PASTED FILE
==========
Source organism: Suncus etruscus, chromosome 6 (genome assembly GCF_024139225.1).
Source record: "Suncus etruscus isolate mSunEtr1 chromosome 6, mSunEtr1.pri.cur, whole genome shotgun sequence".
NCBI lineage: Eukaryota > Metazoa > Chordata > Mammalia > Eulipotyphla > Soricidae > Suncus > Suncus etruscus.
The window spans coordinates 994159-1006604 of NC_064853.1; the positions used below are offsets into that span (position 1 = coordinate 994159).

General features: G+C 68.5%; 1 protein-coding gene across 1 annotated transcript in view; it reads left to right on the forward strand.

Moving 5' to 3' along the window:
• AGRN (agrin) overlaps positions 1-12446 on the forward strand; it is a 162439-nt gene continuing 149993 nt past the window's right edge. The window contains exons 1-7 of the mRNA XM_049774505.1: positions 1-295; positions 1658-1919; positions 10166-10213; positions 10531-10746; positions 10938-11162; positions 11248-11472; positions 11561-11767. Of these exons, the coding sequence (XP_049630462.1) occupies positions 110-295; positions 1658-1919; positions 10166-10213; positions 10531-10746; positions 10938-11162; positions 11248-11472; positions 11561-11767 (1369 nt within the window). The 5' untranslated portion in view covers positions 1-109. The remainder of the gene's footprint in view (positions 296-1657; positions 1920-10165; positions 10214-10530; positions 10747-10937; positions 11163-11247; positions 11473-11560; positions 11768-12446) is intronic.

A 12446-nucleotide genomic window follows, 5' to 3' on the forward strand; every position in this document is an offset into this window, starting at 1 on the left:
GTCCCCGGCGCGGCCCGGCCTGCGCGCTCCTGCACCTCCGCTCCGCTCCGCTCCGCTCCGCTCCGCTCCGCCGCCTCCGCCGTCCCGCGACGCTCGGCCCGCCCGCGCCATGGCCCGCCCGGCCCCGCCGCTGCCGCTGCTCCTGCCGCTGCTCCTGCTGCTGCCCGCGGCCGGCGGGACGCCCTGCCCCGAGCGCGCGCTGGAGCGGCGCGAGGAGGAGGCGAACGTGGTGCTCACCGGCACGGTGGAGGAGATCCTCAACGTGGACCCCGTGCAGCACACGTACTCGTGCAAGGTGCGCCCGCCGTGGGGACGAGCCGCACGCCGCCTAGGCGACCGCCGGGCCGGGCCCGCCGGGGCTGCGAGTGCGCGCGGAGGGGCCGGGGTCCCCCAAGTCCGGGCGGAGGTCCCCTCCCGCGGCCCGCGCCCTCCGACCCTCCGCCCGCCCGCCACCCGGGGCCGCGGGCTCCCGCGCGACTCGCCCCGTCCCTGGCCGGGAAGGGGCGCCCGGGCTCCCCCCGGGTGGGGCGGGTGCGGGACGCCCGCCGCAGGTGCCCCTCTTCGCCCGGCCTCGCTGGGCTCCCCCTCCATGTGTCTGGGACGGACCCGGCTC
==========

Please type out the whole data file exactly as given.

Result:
Source organism: Suncus etruscus, chromosome 6 (genome assembly GCF_024139225.1).
Source record: "Suncus etruscus isolate mSunEtr1 chromosome 6, mSunEtr1.pri.cur, whole genome shotgun sequence".
NCBI lineage: Eukaryota > Metazoa > Chordata > Mammalia > Eulipotyphla > Soricidae > Suncus > Suncus etruscus.
The window spans coordinates 994159-1006604 of NC_064853.1; the positions used below are offsets into that span (position 1 = coordinate 994159).

General features: G+C 68.5%; 1 protein-coding gene across 1 annotated transcript in view; it reads left to right on the forward strand.

Moving 5' to 3' along the window:
• AGRN (agrin) overlaps positions 1-12446 on the forward strand; it is a 162439-nt gene continuing 149993 nt past the window's right edge. The window contains exons 1-7 of the mRNA XM_049774505.1: positions 1-295; positions 1658-1919; positions 10166-10213; positions 10531-10746; positions 10938-11162; positions 11248-11472; positions 11561-11767. Of these exons, the coding sequence (XP_049630462.1) occupies positions 110-295; positions 1658-1919; positions 10166-10213; positions 10531-10746; positions 10938-11162; positions 11248-11472; positions 11561-11767 (1369 nt within the window). The 5' untranslated portion in view covers positions 1-109. The remainder of the gene's footprint in view (positions 296-1657; positions 1920-10165; positions 10214-10530; positions 10747-10937; positions 11163-11247; positions 11473-11560; positions 11768-12446) is intronic.

A 12446-nucleotide genomic window follows, 5' to 3' on the forward strand; every position in this document is an offset into this window, starting at 1 on the left:
GTCCCCGGCGCGGCCCGGCCTGCGCGCTCCTGCACCTCCGCTCCGCTCCGCTCCGCTCCGCTCCGCTCCGCCGCCTCCGCCGTCCCGCGACGCTCGGCCCGCCCGCGCCATGGCCCGCCCGGCCCCGCCGCTGCCGCTGCTCCTGCCGCTGCTCCTGCTGCTGCCCGCGGCCGGCGGGACGCCCTGCCCCGAGCGCGCGCTGGAGCGGCGCGAGGAGGAGGCGAACGTGGTGCTCACCGGCACGGTGGAGGAGATCCTCAACGTGGACCCCGTGCAGCACACGTACTCGTGCAAGGTGCGCCCGCCGTGGGGACGAGCCGCACGCCGCCTAGGCGACCGCCGGGCCGGGCCCGCCGGGGCTGCGAGTGCGCGCGGAGGGGCCGGGGTCCCCCAAGTCCGGGCGGAGGTCCCCTCCCGCGGCCCGCGCCCTCCGACCCTCCGCCCGCCCGCCACCCGGGGCCGCGGGCTCCCGCGCGACTCGCCCCGTCCCTGGCCGGGAAGGGGCGCCCGGGCTCCCCCCGGGTGGGGCGGGTGCGGGACGCCCGCCGCAGGTGCCCCTCTTCGCCCGGCCTCGCTGGGCTCCCCCTCCATGTGTCTGGGACGGACCCGGCTC